As the sixth week of “Stay the Heck Home” comes to a close, a lot of people in the neighbourhood are starting to show signs of open frustration. There’s only so much that people can do from home and only so long they can see the same walls. Our homes are generally meant to act as homes rather than some sort of minimum-security prison1 we’re asked to remain interred at. Looking around and talking to people while out and about, I’ve learned the following things:
A Business is Sinking Before It Can Even Begin
There’s a building under contraction about 2km from here that was to be a new restaurant. Construction was slated to finish in March with a grand opening for April 1st. As a result of the Wuhan Virus, the construction company has not yet completed the building and the restaurant owner is struggling with bills and mortgage payments for a place that cannot even be used to generate any revenue. Apparently the restaurant owner has enough financial reserves to four months. If they’re not open and making a profit by the start of August, the entire business venture will bankrupt the owner.
The Japanese government will not be able to provide assistance to this business owner because hasn’t yet opened for business.
Many Parents Will Send Their Kids Back to School This Week
This week will see the new school year begin for a majority of students across the country2. All three elementary schools, both kindergartens, and the junior high in this neighbourhood will open their doors for kids to return to their studies. Just about every parent I’ve spoken to said they’ll be sending their kids to school because they simply cannot stay home any longer.
Reiko is seriously considering keeping the boy home from school until next year, though.
Two of my neighbours have recently been asked to retire “for the good of the company”. They are 57 and 52 years old. Pension payments do not begin until a person is 65 and age discrimination when hiring is very much a problem in this part of the country. While they do have enough savings to get by for a while, that money was being set aside for their expected retirement years.
Hopefully they can find some gainful employment in the near future.
Pokémon Go Players are Committed
Everywhere you go there is a noticeable lack of people. Grocery stores are half full. Barber shops rarely have more than two people. The roads are clear enough that it’s actually possible to drive at the speed limit for more than 200m3. One thing that hasn’t changed, though, is the number of people aged 50 and above playing Pokémon Go in each of the nearby parks. If anything, I’d say there are probably more participants simply because people get to work from home, which frees up the time once used for commuting for other purposes.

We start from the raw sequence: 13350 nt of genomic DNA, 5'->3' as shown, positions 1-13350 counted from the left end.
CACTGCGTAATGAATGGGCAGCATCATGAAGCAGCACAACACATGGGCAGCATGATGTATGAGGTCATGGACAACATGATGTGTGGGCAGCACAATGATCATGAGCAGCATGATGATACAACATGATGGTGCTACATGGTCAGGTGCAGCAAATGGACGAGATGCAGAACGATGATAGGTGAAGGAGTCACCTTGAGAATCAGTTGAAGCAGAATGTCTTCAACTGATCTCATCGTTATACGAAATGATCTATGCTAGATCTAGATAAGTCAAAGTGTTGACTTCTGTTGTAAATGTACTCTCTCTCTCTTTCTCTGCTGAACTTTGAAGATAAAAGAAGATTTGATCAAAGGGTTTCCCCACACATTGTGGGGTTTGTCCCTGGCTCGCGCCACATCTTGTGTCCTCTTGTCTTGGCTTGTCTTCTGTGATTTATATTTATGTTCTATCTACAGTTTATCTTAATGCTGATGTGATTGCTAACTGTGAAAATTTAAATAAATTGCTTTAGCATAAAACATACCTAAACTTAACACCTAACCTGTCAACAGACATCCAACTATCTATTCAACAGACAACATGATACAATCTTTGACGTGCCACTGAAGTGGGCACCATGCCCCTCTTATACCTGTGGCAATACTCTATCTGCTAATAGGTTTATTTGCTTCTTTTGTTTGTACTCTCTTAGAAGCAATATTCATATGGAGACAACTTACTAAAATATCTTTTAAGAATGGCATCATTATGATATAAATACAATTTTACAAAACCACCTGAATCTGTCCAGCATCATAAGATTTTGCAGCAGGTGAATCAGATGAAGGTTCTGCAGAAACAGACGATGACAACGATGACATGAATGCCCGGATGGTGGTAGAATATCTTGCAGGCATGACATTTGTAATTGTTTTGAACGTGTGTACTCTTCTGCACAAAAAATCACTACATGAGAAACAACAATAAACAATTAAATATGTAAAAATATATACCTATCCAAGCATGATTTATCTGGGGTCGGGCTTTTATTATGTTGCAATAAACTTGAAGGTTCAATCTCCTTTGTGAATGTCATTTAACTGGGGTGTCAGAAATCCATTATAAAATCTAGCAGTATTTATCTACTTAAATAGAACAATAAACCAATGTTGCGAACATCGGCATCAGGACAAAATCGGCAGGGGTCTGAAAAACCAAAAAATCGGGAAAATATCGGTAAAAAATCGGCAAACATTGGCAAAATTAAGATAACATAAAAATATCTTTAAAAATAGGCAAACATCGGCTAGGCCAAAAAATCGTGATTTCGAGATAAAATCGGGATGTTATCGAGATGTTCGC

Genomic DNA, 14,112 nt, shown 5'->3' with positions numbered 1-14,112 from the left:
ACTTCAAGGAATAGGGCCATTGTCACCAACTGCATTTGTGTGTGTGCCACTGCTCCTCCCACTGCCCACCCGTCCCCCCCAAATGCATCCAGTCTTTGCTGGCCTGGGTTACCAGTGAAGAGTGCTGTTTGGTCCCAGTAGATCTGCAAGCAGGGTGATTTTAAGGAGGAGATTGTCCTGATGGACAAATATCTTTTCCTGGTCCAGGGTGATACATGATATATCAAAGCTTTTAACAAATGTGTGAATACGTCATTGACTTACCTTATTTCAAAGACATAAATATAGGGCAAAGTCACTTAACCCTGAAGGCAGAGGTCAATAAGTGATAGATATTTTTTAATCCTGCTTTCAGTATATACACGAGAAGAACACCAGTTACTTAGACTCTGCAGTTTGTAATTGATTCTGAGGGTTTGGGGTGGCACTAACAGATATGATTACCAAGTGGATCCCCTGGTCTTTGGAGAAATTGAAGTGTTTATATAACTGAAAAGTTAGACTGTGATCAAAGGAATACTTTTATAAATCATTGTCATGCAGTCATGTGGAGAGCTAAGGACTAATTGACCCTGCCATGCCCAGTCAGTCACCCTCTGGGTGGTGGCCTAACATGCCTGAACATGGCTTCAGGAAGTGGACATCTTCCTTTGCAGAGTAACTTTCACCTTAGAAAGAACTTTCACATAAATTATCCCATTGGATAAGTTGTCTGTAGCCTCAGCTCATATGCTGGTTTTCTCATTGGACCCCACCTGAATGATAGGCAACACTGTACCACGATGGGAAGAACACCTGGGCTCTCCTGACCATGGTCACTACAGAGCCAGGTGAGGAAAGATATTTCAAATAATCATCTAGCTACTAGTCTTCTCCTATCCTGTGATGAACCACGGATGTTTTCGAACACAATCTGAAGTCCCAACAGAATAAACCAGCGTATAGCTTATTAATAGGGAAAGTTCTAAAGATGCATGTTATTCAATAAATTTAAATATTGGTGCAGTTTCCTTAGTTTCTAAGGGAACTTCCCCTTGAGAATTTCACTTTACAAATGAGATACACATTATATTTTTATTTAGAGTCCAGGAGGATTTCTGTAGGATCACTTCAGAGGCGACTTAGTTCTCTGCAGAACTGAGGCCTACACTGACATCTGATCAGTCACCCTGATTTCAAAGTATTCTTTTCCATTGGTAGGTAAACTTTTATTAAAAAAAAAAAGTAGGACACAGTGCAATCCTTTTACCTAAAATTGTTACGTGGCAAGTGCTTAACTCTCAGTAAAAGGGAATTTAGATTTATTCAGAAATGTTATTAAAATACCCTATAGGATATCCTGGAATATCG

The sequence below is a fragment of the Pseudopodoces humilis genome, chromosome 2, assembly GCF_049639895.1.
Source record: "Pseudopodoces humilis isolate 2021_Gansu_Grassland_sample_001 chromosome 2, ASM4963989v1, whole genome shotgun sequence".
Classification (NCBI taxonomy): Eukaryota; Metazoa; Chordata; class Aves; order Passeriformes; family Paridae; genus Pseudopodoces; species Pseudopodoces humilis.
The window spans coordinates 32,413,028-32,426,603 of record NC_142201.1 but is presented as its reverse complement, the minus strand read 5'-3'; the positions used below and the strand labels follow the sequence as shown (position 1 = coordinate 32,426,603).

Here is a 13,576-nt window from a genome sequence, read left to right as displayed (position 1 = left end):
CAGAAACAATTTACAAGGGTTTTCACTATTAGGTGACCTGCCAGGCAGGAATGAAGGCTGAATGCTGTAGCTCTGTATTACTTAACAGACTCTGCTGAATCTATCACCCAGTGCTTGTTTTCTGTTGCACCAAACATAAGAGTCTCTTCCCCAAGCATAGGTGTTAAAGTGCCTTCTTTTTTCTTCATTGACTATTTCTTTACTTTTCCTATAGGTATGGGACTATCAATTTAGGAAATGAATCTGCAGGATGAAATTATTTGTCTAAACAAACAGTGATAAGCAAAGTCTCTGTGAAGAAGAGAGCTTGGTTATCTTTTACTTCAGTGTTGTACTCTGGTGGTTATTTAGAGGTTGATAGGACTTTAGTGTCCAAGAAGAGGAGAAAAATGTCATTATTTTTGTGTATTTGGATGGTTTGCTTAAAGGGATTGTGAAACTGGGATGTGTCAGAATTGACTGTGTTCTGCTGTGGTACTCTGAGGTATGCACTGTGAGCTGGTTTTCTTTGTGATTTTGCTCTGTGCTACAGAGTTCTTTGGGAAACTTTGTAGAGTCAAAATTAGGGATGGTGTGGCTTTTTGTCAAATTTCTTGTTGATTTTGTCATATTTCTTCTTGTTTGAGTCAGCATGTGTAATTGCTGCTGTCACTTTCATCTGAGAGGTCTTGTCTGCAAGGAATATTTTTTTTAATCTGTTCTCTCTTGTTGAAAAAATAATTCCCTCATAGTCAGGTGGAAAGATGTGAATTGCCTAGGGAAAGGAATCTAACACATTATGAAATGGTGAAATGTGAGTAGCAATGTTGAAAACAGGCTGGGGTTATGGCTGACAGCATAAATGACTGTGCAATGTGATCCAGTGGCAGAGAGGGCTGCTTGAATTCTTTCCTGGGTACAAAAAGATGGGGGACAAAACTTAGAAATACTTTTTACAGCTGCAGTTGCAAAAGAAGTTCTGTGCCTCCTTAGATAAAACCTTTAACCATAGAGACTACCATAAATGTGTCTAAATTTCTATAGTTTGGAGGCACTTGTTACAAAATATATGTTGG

Alcohol Is Getting Scarce
The alcohol sections of stores are looking pretty thin despite the fact that Kirin, Asahi, and Sapporo have increased production of their popular beverages. While I’ve not had a conversation with every store manager in the area, Mayumi at the local FamilyMart convenience store says that they receive shipments every night around 10pm and sell out of the more popular drinks by dinner time the next day; which almost never happens because “a convenience store with empty shelves is losing money”4. Will there be a rise in alcoholism in the area as people try to stave off boredom? Is this why there are a lot more police sirens at night than ever before?
The longer this goes on, the more damage there will be to repair.
Our homes are usually more comfortable than a prison — regardless the security level — but confinement can make even the most comfortable places feel like captivity.
Schools have the option to remain closed. Many universities have opted to push back the start of their year until mid-May. K-12 in most cities around the country are gearing up to begin classes again
Congestion and a glut of bad drivers generally limits driving to 15km below the posted limit unless you’re the first car stopped at a red light. Then you can almost be guaranteed a 200m stretch of road to traverse unimpeded … until you catch up to the cars that left you behind at the previous red light.
This is how she described empty shelves, which is an interesting way of looking at the situation. People can’t buy what isn’t present.